Most clinicians hate targets and view them as something that obstructs clinical care. However, it seems they have worked.
For instance, hospital episode statistics data for 2001 reveals that the total number of cardiac bypass grafts was 23,181, with a median wait of 180 days. Angioplasties numbered 24,773 with a wait of 58 days.
Following a targeted drive, there were 21,596 cardiac bypass grafts in 2006 with a median wait of 68 days, while angioplasties had soared to 59,796 with a wait of 50 days. The median age of patients had also increased, so that treatment was being offered quicker, in greater numbers, to an older population. This is obviously a good thing, but it might have happened anyway given the amount of funding pushed in the direction of cardiac care.
The criticisms of targets include that they encourage "hitting the target but missing the point" and in some cases lead to fabrication. However, the methodology underlying some of the current targets suggest that we will soon be in the novel position of hitting the point but missing the target. This particularly applies to percentage change targets, specifically for infection control.
C difficile targets
Between 2004 and 2006, our hospital's annual C difficile rates quadrupled from 50 to 194. We introduced a restrictive antibiotic policy in October 2006 which was widely disseminated and rigorously enforced. This policy led to an almost immediate reduction in C difficile rates back to the 2004 baseline, running between 50 and 60 cases per year. This amounted to a 70 per cent reduction in 2007 compared with 2006.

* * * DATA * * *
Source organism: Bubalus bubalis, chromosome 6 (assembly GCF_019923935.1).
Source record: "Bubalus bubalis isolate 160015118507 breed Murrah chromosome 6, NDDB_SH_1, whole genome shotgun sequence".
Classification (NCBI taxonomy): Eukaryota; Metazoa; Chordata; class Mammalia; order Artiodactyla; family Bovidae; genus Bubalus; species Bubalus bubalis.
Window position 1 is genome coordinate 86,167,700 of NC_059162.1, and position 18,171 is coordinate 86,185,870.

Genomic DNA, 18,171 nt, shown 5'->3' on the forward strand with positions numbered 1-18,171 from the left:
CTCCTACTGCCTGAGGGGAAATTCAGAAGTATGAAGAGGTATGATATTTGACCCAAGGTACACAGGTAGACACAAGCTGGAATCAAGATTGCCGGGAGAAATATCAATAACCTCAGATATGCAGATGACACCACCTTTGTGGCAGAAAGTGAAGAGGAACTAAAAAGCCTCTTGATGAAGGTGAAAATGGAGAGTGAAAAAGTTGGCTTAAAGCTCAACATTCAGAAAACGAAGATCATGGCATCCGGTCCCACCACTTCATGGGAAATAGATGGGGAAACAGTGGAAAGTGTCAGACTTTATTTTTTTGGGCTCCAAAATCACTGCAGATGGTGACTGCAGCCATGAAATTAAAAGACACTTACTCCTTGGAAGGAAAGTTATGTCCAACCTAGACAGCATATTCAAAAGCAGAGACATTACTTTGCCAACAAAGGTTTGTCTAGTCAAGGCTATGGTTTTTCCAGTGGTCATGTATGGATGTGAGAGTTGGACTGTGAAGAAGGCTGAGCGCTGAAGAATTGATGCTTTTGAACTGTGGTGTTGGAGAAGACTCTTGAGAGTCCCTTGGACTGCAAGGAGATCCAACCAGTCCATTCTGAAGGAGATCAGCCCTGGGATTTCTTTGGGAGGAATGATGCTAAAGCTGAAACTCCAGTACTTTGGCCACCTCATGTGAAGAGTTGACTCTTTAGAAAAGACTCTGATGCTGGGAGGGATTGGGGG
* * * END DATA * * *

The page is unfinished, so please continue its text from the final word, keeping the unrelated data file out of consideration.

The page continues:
We had barely stopped congratulating ourselves when a new target, to reduce C difficile rates by 10-30 per cent per hospital each year, was introduced. It is important to understand that there is a carriage rate of C difficile of 3-5 per cent in the normal population, and that inevitably some patients treated in hospital will develop C difficile-associated diarrhoea. A more important issue is whether infection control policies prevent spread. A hospital such as ours would expect to have roughly five to 10 cases per month. There is thus a strong possibility that we will miss the target (ours is 60), despite achieving a strikingly good result for C difficile reduction the year before the target came in.
Back to the drawing board
Looking at this sort of target in a different way might help. Our rates were 0.78 cases per 1,000 bed days in 2004, 2.39 in 2005 and 3.09 in 2006. Presentation of targets in this way is helpful for two reasons. First, it allows a benchmark to be set for acceptable performance, which could be standardised across the NHS. On the evidence I have seen, it might be that a rate of less than one C difficile case per 1,000 bed days is acceptable, and that organisations with incidence lower than this should be exempt from targets. There could then be a graded percentage reduction target depending on the severity of the problem. Up to a point, this has happened. But wherever the starting point, there comes a time at which no further percentage reduction is possible. On a percentage improvement target, Stoke City is better than Manchester United.
Second, targets with absolute numbers cannot take into account changing patient populations or activity, which is likely to challenge a number of organisations as service reconfiguration accelerates. We therefore have to move to a more sophisticated method of measuring these vital healthcare-associated infection targets. We need to move away from a situation in which organisations that have independently set and met challenging targets seem to fail.
From a target perspective, we would have been better to let patients fester in their own faeces until after the target had been set. I am glad that we did not do this, and I will be delighted to "hit the point and miss the target". I recognise, however, that I do not speak for Monitor, the Department of Health or the media, who will be calling us to account for failure.